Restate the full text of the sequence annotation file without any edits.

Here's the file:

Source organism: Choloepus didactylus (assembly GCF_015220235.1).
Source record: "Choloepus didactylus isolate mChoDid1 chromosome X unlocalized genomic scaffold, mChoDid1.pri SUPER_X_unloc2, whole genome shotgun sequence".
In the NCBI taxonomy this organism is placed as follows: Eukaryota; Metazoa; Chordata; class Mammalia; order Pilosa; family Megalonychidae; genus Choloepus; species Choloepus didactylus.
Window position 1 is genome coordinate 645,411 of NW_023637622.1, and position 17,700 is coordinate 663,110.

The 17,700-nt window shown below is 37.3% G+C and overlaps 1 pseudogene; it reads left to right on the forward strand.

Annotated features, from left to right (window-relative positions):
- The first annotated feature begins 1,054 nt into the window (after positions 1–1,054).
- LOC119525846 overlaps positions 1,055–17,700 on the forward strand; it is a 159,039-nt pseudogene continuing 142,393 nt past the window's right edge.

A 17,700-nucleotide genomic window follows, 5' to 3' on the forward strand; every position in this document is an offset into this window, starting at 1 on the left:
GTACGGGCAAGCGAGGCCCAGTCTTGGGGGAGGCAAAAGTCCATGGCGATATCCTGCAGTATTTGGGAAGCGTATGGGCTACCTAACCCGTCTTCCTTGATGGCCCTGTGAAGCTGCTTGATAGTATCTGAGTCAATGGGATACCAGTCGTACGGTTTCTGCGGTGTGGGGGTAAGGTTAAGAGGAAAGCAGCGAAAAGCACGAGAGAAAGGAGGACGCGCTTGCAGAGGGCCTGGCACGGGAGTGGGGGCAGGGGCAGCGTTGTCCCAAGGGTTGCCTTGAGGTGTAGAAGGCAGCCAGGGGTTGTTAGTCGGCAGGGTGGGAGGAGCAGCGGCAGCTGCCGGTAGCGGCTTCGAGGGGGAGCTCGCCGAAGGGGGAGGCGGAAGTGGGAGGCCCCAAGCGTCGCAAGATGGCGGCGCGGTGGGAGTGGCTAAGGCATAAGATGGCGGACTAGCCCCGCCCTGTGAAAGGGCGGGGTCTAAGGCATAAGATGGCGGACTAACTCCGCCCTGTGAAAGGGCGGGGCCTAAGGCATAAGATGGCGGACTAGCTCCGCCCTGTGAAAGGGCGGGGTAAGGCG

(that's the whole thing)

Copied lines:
Source organism: Choloepus didactylus (assembly GCF_015220235.1).
Source record: "Choloepus didactylus isolate mChoDid1 chromosome X unlocalized genomic scaffold, mChoDid1.pri SUPER_X_unloc2, whole genome shotgun sequence".
In the NCBI taxonomy this organism is placed as follows: Eukaryota; Metazoa; Chordata; class Mammalia; order Pilosa; family Megalonychidae; genus Choloepus; species Choloepus didactylus.
Window position 1 is genome coordinate 645,411 of NW_023637622.1, and position 17,700 is coordinate 663,110.

The 17,700-nt window shown below is 37.3% G+C and overlaps 1 pseudogene; it reads left to right on the forward strand.

Annotated features, from left to right (window-relative positions):
- The first annotated feature begins 1,054 nt into the window (after positions 1–1,054).
- LOC119525846 overlaps positions 1,055–17,700 on the forward strand; it is a 159,039-nt pseudogene continuing 142,393 nt past the window's right edge.

A 17,700-nucleotide genomic window follows, 5' to 3' on the forward strand; every position in this document is an offset into this window, starting at 1 on the left:
GTACGGGCAAGCGAGGCCCAGTCTTGGGGGAGGCAAAAGTCCATGGCGATATCCTGCAGTATTTGGGAAGCGTATGGGCTACCTAACCCGTCTTCCTTGATGGCCCTGTGAAGCTGCTTGATAGTATCTGAGTCAATGGGATACCAGTCGTACGGTTTCTGCGGTGTGGGGGTAAGGTTAAGAGGAAAGCAGCGAAAAGCACGAGAGAAAGGAGGACGCGCTTGCAGAGGGCCTGGCACGGGAGTGGGGGCAGGGGCAGCGTTGTCCCAAGGGTTGCCTTGAGGTGTAGAAGGCAGCCAGGGGTTGTTAGTCGGCAGGGTGGGAGGAGCAGCGGCAGCTGCCGGTAGCGGCTTCGAGGGGGAGCTCGCCGAAGGGGGAGGCGGAAGTGGGAGGCCCCAAGCGTCGCAAGATGGCGGCGCGGTGGGAGTGGCTAAGGCATAAGATGGCGGACTAGCCCCGCCCTGTGAAAGGGCGGGGTCTAAGGCATAAGATGGCGGACTAACTCCGCCCTGTGAAAGGGCGGGGCCTAAGGCATAAGATGGCGGACTAGCTCCGCCCTGTGAAAGGGCGGGGTAAGGCG